SDSH also tested 49,196 pregnant women for HIV, and saw over half of those who tested HIV positive through the entire course of treatment to reduce the risk of HIV transmission to their babies. The network also achieved significant improvements in child vaccination, increasing its coverage of DPT3 vaccines for infants by 26%. Vitamin A therapy was provided to over 250,000 children to combat malnutrition. By training and equipping 1.035 community health agents to promote family planning, the network contributed to a 24% increase in the use of modern contraceptive methods. And by the end of 2009, the SDSH network had scaled up antiretroviral treatment for AIDS to 2,077 patients and provided palliative care to over 11,000 people living with HIV & AIDS.
"The SDSH network has also contributed to Haiti's economic development by creating jobs," said Dr. Florence Guillaume, Deputy Chief of Party/Technical Director of MSH/SDSH. "Almost 4,000 community health agents were employed by public and private sector partners and the services of another 4,000 trained traditional birth attendants were supported. Additionally, salaries were paid for over 1,150 facility based health providers. In Haiti, the health system is not primarily about buildings or technical skills but it's about health worker motivation and support."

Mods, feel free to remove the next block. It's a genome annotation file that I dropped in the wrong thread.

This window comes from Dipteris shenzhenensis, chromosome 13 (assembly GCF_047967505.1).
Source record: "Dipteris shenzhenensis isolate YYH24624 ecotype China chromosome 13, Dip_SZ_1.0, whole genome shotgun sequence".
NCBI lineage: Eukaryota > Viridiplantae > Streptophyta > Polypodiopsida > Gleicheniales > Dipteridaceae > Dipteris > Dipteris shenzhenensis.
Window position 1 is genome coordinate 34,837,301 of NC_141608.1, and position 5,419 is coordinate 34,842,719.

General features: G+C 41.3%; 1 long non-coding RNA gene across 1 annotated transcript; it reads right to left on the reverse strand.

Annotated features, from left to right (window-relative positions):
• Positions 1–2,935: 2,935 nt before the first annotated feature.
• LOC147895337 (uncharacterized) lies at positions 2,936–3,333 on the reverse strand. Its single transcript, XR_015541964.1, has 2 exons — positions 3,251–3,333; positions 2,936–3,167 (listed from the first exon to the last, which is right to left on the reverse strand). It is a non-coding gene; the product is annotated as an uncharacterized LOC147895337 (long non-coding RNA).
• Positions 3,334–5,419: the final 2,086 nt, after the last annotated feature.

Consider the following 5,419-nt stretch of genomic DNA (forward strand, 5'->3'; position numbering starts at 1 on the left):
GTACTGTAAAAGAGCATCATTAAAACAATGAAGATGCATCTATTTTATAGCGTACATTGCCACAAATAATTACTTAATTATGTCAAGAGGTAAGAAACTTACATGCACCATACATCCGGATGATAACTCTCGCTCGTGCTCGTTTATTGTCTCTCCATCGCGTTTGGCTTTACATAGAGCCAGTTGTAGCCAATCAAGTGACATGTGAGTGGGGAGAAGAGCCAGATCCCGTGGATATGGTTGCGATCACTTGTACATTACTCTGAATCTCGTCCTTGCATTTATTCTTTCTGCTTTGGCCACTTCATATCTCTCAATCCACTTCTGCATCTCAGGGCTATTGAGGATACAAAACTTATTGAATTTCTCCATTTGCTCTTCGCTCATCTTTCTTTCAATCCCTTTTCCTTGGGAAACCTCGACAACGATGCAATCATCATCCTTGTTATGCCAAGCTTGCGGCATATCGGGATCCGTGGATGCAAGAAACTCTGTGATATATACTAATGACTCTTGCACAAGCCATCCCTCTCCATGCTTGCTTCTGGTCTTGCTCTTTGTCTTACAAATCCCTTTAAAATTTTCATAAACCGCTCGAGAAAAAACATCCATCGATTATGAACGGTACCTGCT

"Our partnership with the Haitian Ministry of Health has proven that it is possible to build on the complementary strengths of governments, civil society, and the private sector and achieve significant health impact," said Dr. Quick.
MSH encourages expansion of the health section of the Action Plan for Reconstruction and National Development of Haiti to include more comprehensive planning for primary care that includes maternal health, family planning and people living with HIV & AIDS and people infected with TB. MSH also encourages involvement of all stakeholders, including NGOs and service providers, in the discussions on health going forward.